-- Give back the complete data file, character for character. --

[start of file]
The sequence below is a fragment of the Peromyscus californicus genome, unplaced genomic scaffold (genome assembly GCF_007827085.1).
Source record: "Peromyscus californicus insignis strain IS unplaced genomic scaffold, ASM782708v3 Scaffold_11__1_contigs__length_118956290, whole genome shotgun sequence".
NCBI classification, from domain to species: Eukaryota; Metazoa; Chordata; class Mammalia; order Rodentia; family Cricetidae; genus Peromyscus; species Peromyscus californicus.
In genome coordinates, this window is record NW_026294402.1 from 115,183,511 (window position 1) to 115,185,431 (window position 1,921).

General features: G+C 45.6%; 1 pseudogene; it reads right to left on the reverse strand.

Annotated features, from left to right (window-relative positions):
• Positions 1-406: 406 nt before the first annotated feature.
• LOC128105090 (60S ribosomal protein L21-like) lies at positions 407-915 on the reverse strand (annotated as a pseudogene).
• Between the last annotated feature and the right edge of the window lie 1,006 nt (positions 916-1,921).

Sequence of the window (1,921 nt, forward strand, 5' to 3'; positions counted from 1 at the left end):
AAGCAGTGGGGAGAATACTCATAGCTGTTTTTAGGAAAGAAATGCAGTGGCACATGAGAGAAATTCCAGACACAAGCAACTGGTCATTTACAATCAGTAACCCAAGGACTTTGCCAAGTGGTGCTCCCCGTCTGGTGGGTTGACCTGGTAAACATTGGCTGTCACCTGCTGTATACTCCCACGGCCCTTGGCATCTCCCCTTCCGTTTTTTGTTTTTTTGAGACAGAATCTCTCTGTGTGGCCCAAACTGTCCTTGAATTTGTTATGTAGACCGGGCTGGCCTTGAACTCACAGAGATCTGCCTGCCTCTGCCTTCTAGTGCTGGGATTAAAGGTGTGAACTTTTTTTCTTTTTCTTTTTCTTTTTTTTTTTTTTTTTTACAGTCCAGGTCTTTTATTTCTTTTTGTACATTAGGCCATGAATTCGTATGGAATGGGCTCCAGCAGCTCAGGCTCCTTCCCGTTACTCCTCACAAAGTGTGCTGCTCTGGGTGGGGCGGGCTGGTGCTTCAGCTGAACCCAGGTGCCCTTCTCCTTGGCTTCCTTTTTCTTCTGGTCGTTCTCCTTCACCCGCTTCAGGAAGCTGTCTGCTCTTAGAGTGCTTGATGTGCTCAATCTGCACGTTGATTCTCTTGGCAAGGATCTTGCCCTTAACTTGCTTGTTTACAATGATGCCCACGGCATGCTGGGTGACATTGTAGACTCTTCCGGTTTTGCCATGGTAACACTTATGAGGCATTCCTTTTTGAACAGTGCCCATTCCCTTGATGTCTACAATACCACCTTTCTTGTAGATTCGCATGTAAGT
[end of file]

The sequence below is a fragment of the Peromyscus californicus genome, unplaced genomic scaffold (genome assembly GCF_007827085.1).
Source record: "Peromyscus californicus insignis strain IS unplaced genomic scaffold, ASM782708v3 Scaffold_11__1_contigs__length_118956290, whole genome shotgun sequence".
NCBI classification, from domain to species: Eukaryota; Metazoa; Chordata; class Mammalia; order Rodentia; family Cricetidae; genus Peromyscus; species Peromyscus californicus.
In genome coordinates, this window is record NW_026294402.1 from 115,183,511 (window position 1) to 115,185,431 (window position 1,921).

General features: G+C 45.6%; 1 pseudogene; it reads right to left on the reverse strand.

Annotated features, from left to right (window-relative positions):
• Positions 1-406: 406 nt before the first annotated feature.
• LOC128105090 (60S ribosomal protein L21-like) lies at positions 407-915 on the reverse strand (annotated as a pseudogene).
• Between the last annotated feature and the right edge of the window lie 1,006 nt (positions 916-1,921).

Sequence of the window (1,921 nt, forward strand, 5' to 3'; positions counted from 1 at the left end):
AAGCAGTGGGGAGAATACTCATAGCTGTTTTTAGGAAAGAAATGCAGTGGCACATGAGAGAAATTCCAGACACAAGCAACTGGTCATTTACAATCAGTAACCCAAGGACTTTGCCAAGTGGTGCTCCCCGTCTGGTGGGTTGACCTGGTAAACATTGGCTGTCACCTGCTGTATACTCCCACGGCCCTTGGCATCTCCCCTTCCGTTTTTTGTTTTTTTGAGACAGAATCTCTCTGTGTGGCCCAAACTGTCCTTGAATTTGTTATGTAGACCGGGCTGGCCTTGAACTCACAGAGATCTGCCTGCCTCTGCCTTCTAGTGCTGGGATTAAAGGTGTGAACTTTTTTTCTTTTTCTTTTTCTTTTTTTTTTTTTTTTTTACAGTCCAGGTCTTTTATTTCTTTTTGTACATTAGGCCATGAATTCGTATGGAATGGGCTCCAGCAGCTCAGGCTCCTTCCCGTTACTCCTCACAAAGTGTGCTGCTCTGGGTGGGGCGGGCTGGTGCTTCAGCTGAACCCAGGTGCCCTTCTCCTTGGCTTCCTTTTTCTTCTGGTCGTTCTCCTTCACCCGCTTCAGGAAGCTGTCTGCTCTTAGAGTGCTTGATGTGCTCAATCTGCACGTTGATTCTCTTGGCAAGGATCTTGCCCTTAACTTGCTTGTTTACAATGATGCCCACGGCATGCTGGGTGACATTGTAGACTCTTCCGGTTTTGCCATGGTAACACTTATGAGGCATTCCTTTTTGAACAGTGCCCATTCCCTTGATGTCTACAATACCACCTTTCTTGTAGATTCGCATGTAAGT